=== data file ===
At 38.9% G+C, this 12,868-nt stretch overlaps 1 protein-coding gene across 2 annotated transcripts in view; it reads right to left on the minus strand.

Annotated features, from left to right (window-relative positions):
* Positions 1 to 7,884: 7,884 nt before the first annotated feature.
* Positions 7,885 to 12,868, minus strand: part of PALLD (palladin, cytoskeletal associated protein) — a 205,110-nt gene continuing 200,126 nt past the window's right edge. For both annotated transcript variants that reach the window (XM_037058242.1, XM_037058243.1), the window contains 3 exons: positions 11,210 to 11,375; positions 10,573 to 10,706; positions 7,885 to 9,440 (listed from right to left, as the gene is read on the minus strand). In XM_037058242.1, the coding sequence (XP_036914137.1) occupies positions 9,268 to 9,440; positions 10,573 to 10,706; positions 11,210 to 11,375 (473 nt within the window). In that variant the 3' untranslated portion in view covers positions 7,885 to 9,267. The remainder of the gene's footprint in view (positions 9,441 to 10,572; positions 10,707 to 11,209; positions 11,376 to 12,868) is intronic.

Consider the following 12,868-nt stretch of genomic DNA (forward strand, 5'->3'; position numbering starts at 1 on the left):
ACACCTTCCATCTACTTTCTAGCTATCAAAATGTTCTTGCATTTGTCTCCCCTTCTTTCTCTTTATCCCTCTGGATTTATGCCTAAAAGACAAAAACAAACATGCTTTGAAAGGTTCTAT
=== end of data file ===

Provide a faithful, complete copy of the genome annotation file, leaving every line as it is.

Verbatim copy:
At 38.9% G+C, this 12,868-nt stretch overlaps 1 protein-coding gene across 2 annotated transcripts in view; it reads right to left on the minus strand.

Annotated features, from left to right (window-relative positions):
* Positions 1 to 7,884: 7,884 nt before the first annotated feature.
* Positions 7,885 to 12,868, minus strand: part of PALLD (palladin, cytoskeletal associated protein) — a 205,110-nt gene continuing 200,126 nt past the window's right edge. For both annotated transcript variants that reach the window (XM_037058242.1, XM_037058243.1), the window contains 3 exons: positions 11,210 to 11,375; positions 10,573 to 10,706; positions 7,885 to 9,440 (listed from right to left, as the gene is read on the minus strand). In XM_037058242.1, the coding sequence (XP_036914137.1) occupies positions 9,268 to 9,440; positions 10,573 to 10,706; positions 11,210 to 11,375 (473 nt within the window). In that variant the 3' untranslated portion in view covers positions 7,885 to 9,267. The remainder of the gene's footprint in view (positions 9,441 to 10,572; positions 10,707 to 11,209; positions 11,376 to 12,868) is intronic.

Consider the following 12,868-nt stretch of genomic DNA (forward strand, 5'->3'; position numbering starts at 1 on the left):
ACACCTTCCATCTACTTTCTAGCTATCAAAATGTTCTTGCATTTGTCTCCCCTTCTTTCTCTTTATCCCTCTGGATTTATGCCTAAAAGACAAAAACAAACATGCTTTGAAAGGTTCTAT